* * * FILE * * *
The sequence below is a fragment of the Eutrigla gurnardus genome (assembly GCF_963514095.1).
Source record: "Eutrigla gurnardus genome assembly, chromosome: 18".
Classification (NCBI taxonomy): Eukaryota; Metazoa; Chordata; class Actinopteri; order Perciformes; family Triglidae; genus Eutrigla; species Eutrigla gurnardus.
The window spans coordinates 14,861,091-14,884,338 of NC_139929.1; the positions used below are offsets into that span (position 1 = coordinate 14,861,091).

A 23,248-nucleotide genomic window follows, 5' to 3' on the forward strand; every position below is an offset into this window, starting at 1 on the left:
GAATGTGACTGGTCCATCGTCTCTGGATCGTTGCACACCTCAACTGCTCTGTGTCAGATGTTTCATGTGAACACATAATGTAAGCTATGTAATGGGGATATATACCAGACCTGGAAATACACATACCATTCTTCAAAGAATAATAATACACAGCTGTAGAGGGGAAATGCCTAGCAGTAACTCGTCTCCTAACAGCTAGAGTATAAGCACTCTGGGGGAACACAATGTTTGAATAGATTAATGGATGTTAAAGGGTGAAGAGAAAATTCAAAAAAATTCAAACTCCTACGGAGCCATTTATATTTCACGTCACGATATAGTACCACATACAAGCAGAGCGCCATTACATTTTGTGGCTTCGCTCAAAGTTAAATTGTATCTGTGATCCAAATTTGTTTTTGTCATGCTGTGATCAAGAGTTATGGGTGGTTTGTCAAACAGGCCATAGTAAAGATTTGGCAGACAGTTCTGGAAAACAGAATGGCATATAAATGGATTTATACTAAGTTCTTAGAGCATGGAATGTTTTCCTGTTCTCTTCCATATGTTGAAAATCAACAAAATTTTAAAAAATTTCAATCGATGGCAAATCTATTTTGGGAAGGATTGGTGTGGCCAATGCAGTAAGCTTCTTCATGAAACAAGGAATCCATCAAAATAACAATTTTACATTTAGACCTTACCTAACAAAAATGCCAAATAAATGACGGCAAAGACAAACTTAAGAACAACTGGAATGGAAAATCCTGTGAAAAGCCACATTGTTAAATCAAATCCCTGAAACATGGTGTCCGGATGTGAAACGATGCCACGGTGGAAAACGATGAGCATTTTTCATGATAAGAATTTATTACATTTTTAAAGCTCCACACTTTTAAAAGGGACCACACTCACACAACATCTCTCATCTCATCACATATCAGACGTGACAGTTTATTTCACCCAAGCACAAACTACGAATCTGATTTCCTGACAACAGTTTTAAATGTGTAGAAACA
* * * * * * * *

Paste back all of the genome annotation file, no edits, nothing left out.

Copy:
The sequence below is a fragment of the Eutrigla gurnardus genome (assembly GCF_963514095.1).
Source record: "Eutrigla gurnardus genome assembly, chromosome: 18".
Classification (NCBI taxonomy): Eukaryota; Metazoa; Chordata; class Actinopteri; order Perciformes; family Triglidae; genus Eutrigla; species Eutrigla gurnardus.
The window spans coordinates 14,861,091-14,884,338 of NC_139929.1; the positions used below are offsets into that span (position 1 = coordinate 14,861,091).

A 23,248-nucleotide genomic window follows, 5' to 3' on the forward strand; every position below is an offset into this window, starting at 1 on the left:
GAATGTGACTGGTCCATCGTCTCTGGATCGTTGCACACCTCAACTGCTCTGTGTCAGATGTTTCATGTGAACACATAATGTAAGCTATGTAATGGGGATATATACCAGACCTGGAAATACACATACCATTCTTCAAAGAATAATAATACACAGCTGTAGAGGGGAAATGCCTAGCAGTAACTCGTCTCCTAACAGCTAGAGTATAAGCACTCTGGGGGAACACAATGTTTGAATAGATTAATGGATGTTAAAGGGTGAAGAGAAAATTCAAAAAAATTCAAACTCCTACGGAGCCATTTATATTTCACGTCACGATATAGTACCACATACAAGCAGAGCGCCATTACATTTTGTGGCTTCGCTCAAAGTTAAATTGTATCTGTGATCCAAATTTGTTTTTGTCATGCTGTGATCAAGAGTTATGGGTGGTTTGTCAAACAGGCCATAGTAAAGATTTGGCAGACAGTTCTGGAAAACAGAATGGCATATAAATGGATTTATACTAAGTTCTTAGAGCATGGAATGTTTTCCTGTTCTCTTCCATATGTTGAAAATCAACAAAATTTTAAAAAATTTCAATCGATGGCAAATCTATTTTGGGAAGGATTGGTGTGGCCAATGCAGTAAGCTTCTTCATGAAACAAGGAATCCATCAAAATAACAATTTTACATTTAGACCTTACCTAACAAAAATGCCAAATAAATGACGGCAAAGACAAACTTAAGAACAACTGGAATGGAAAATCCTGTGAAAAGCCACATTGTTAAATCAAATCCCTGAAACATGGTGTCCGGATGTGAAACGATGCCACGGTGGAAAACGATGAGCATTTTTCATGATAAGAATTTATTACATTTTTAAAGCTCCACACTTTTAAAAGGGACCACACTCACACAACATCTCTCATCTCATCACATATCAGACGTGACAGTTTATTTCACCCAAGCACAAACTACGAATCTGATTTCCTGACAACAGTTTTAAATGTGTAGAAACA